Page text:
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Why Google’s Storage Pricing is Not a Rip-off

If you have a Gmail account, check the ever-growing counter at the bottom: it stopped counting. My Google apps accounts are frozen at 2048MB, non-branded gmail accounts at 2886MB. (I was wrong, the counter still runs. Thanks for the correction, Tony ) Which is not to say you can’t get more storage, as we know yesterday Google announced their pricing:

  • 6 GB – $20.00
  • 25 GB – $75.00
  • 100 GB – $250.00
  • 250 GB – $500.00

Some say it’s a rip-off: I tend to disagree… or let’s just say it depends what other Google services will be covered by the “shared storage”.

It’s already more than just Gmail, so it’s not fair to compare it to Yahoo Mail, which offers unlimited storage (who really needs unlimited email?). Besides, productivity-minded hardcore Gmail fans who find Yahoo mail inferior won’t switch just for the sake of free storage. Features count, after all. Talk about which, you do have to pay to get some of features, e.g. POP access on Yahoo Mail – that’s free on Gmail.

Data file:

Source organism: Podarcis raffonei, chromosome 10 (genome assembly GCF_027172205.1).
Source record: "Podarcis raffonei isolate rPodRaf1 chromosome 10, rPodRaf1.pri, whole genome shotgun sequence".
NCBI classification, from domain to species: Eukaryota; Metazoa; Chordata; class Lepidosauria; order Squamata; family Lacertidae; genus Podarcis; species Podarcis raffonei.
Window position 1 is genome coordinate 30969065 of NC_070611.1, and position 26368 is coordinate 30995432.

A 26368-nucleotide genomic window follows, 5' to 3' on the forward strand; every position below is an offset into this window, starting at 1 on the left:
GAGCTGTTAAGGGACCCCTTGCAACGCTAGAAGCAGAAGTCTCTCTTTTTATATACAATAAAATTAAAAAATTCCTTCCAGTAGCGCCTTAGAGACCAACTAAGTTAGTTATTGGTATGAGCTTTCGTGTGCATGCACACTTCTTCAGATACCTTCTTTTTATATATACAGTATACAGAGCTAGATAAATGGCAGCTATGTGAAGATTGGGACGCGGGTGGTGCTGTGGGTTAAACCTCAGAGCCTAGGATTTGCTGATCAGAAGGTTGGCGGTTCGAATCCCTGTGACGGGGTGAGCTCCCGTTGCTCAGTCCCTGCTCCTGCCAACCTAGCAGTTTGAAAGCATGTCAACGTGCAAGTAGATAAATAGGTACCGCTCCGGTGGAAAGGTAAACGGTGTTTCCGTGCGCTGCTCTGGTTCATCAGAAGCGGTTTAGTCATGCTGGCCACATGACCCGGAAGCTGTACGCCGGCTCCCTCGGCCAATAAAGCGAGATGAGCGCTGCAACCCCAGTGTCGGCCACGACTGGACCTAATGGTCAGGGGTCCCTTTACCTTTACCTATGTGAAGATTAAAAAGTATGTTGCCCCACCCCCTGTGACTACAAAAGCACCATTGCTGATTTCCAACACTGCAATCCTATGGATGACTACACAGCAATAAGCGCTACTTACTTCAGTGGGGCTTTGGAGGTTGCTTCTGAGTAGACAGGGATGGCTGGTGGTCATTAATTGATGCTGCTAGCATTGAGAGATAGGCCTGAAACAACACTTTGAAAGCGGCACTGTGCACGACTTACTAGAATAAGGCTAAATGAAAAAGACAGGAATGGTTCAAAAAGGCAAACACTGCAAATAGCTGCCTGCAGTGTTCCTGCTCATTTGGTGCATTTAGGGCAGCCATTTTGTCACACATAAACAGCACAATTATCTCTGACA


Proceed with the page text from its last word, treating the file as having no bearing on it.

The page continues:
The Flickr comparison isn’t fair, either. Granted, if all I want is unlimited photo storage, a Flickr or Zooomr Pro account is a better deal – but Google has more goodies in their bag.

Think of what happens if when Docs and Spreadsheets – or whatever the eventual name will be, when it includes presentations, JotSpot ..etc. – will become all covered by the shared storage package. Now you have a complete productivity suite on the Web. Not counting photos, music and videos, it’s still hard to reach stratospheric storage requirements – but as you use Word, Excel less often, and most of your “new” stuff is in the cloud, you may start wondering if you should have ALL your documents uploaded, searchable, linkable, backed-up – the whole enchilada.

Both Yahoo and Google have a range of services, and very different pricing policies. Comparing storage on its own is misleading: we should look at the overall value we get from a full productivity suite + storage. If Google chooses not to charge for the apps, only storage, it’s not a bad combo, overall you can get more functionality for your $ then with Yahoo. $20 a year ($1.66 a month!) does not seem that much. By the way, you’re likely spending more on Microsoft Office now smile_omg

Related posts: Andy Beal’s Marketing Pilgrim, Search Engine Land, Between the Lines, Computerworld, ParisLemon, Insider Chatter, Google Blogoscoped, Googlified, Mark Evans, Geek Speaker, VentureBeat, Web Strategy, jkOnTheRun, Googling Google, Damien Mulley, Download Squad, Mashable!, mathewingram.com/work.